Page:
The two key provisions are known by the acronyms BEAT (base erosion and anti-abuse tax) and GILTI (global intangible low-taxed income). Shortly after Trump signed the tax bill, lobbyists from major American companies like Bank of America and General Electric as well as foreign banks, swarmed the White House in an effort to gut the BEAT and GILTI taxes.

Trump’s Treasury Department largely granted the lobbyists’ wishes, turning what was already a massive corporate handout into an even more generous gift to big companies and banks.

In the last 2 quarters of 2019, we saw massive corporate share buybacks. The richest families and corporations pocketed most of that money, with minimal re-investment into company assets, increased employee pay, or benefits.

The folks who didn’t get what they needed were the bottom 90% of Americans. Welcome to the plutocracy where billionaires whine about getting picked on, and the bottom 80% own just 7% of the nation’s wealth.

The mission of the Trump presidency is nearly complete. He’s packed the Supreme Court with reliable conservatives. He’s delivered the Randian wet dream of low corporate taxes while leaving most corporate tax loopholes in place.

Trump’s version of the Republican Party is in their end game: Bankrupting the government, privatizing government’s remaining services, and stealing the silverware on their way out the door.

We have entered the smash-and-grab portion of the GOP’s program. They care, but only marginally, if Trump is re-elected in 2020. Their work is done.

The narrative that our economy is the best ever, was enabled by a record federal deficit. When it’s time to protect Social Security, or provide better access to healthcare, the GOP will cry about the budget deficit that’s likely to be more than $1 trillion/year, from here to forever.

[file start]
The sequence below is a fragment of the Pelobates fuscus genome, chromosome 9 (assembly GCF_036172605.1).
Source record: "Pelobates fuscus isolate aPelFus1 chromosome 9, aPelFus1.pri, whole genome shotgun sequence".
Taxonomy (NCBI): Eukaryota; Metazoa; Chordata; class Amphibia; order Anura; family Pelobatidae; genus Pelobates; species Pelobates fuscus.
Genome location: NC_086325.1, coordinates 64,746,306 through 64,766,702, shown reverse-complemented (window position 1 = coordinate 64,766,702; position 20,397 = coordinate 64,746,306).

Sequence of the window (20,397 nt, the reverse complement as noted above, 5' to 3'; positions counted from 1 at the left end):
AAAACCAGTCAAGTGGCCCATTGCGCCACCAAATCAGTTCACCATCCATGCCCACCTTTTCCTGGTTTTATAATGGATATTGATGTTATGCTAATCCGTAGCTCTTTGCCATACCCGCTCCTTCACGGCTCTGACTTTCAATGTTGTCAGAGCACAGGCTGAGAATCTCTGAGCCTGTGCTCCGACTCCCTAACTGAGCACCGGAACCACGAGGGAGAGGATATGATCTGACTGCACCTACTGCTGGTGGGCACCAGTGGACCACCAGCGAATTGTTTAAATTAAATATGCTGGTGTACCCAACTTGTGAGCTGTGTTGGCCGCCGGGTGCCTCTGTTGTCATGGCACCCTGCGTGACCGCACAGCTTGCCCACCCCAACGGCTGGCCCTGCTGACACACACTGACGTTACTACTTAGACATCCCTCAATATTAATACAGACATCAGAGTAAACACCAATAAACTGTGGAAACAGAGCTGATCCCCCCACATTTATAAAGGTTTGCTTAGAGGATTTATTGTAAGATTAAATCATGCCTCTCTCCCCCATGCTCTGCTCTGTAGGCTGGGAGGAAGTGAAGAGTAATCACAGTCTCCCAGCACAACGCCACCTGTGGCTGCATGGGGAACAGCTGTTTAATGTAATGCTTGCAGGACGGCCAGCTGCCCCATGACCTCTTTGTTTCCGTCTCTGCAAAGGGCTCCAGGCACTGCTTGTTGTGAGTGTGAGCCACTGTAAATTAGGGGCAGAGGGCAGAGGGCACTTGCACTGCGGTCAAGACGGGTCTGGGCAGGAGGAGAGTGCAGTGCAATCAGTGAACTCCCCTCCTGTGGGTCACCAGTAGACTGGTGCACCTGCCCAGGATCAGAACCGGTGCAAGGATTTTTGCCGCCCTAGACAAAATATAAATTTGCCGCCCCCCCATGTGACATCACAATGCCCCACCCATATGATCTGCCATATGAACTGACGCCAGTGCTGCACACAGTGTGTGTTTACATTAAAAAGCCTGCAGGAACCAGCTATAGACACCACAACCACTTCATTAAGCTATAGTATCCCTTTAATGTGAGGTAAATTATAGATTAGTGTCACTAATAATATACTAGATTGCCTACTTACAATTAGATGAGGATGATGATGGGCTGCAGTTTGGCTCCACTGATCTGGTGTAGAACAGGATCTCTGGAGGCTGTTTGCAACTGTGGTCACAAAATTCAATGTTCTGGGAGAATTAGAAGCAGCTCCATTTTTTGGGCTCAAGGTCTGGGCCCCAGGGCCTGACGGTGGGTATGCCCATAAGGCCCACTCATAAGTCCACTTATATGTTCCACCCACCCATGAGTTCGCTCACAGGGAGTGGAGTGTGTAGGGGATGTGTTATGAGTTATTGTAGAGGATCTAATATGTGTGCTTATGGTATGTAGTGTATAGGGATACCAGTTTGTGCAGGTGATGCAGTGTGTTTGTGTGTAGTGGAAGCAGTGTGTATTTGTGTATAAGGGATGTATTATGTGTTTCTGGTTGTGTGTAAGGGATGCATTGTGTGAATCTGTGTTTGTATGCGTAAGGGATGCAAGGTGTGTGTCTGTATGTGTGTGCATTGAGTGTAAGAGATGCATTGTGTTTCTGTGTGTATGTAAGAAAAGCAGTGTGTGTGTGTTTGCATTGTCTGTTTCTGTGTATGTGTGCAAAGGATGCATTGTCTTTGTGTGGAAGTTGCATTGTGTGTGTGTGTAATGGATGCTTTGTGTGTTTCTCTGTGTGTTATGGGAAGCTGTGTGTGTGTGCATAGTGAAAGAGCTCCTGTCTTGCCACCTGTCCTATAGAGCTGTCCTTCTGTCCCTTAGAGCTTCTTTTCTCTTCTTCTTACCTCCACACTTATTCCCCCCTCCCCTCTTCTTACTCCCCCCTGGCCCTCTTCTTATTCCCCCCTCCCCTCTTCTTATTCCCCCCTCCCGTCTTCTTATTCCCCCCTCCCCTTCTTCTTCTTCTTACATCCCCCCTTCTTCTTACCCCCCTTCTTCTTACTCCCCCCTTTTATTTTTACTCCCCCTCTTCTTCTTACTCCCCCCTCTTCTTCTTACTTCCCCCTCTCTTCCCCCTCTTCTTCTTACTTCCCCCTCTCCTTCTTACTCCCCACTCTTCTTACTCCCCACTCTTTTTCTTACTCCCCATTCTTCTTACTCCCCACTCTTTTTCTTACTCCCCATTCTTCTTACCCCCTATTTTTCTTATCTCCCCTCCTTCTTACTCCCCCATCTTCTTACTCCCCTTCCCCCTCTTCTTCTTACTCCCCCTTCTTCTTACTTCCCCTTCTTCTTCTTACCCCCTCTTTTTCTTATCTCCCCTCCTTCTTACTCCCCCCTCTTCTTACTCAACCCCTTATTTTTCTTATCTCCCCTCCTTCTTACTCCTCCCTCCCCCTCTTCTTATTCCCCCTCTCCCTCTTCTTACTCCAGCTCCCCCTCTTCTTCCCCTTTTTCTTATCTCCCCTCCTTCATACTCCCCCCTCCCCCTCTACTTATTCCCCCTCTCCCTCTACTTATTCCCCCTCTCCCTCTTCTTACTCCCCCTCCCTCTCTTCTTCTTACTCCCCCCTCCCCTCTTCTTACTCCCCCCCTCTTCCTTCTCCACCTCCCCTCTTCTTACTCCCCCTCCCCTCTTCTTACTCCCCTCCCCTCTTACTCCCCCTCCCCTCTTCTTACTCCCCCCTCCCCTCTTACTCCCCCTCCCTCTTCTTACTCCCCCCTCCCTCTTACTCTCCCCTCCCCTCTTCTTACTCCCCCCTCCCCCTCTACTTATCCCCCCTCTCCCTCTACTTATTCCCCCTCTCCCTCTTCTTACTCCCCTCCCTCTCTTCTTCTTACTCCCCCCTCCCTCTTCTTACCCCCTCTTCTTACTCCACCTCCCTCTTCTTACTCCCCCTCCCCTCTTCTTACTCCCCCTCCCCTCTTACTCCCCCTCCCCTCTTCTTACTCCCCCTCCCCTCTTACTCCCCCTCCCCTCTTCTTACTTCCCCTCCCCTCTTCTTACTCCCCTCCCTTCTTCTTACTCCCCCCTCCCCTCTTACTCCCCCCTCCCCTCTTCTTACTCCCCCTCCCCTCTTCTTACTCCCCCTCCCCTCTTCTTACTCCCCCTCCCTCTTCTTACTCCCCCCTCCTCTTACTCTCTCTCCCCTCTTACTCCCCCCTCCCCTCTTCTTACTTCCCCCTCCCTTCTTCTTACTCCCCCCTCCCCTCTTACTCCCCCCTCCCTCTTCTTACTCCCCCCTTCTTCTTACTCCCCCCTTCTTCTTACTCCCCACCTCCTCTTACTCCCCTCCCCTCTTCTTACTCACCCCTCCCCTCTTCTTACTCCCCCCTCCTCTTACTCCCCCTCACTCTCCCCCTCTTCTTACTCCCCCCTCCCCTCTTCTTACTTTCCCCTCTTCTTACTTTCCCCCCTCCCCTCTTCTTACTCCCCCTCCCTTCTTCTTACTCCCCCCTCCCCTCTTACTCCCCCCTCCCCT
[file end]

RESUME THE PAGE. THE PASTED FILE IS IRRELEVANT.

Normalized insanity is in full swing. Welcome to the asylum!

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Monday Wake Up Call — Onward Christian Soldiers Edition

The Daily Escape:

Sunset, Tucson Mountains, west of Tucson – January 1, 2020 photo by eleminohp

What’s America doing in Iraq? Everyone with an internet connection knows that Trump authorized a lethal drone strike on Iran’s Gen. Qassam Soleimani, a senior member of the Iranian military who was on his way to a meeting with Iraq’s Prime Minister.

You may not be aware that the meeting was called by Iraq’s PM at the behest of the US, as reported by the normally reliable Elijah J. Magnier:

The information that #Iran Qassem Soleimani had an appointment with the PM in Baghdad and came to #Iraq to meet him the next day with established appointment, following a request of Trump for mediation, has been read to all MPs today by the #Iraq/i PM himself.

It seems that the PM’s request of Soleimani was in writing. Let’s be clear about what America did: We assassinated two key military and political leaders on the sovereign territory of Iraq without the permission of the Iraqi Government. The key Iranian guy was heading to a meeting about calming tensions between the US and Iran. It’s a classic hit that could have been in “The Irishman”.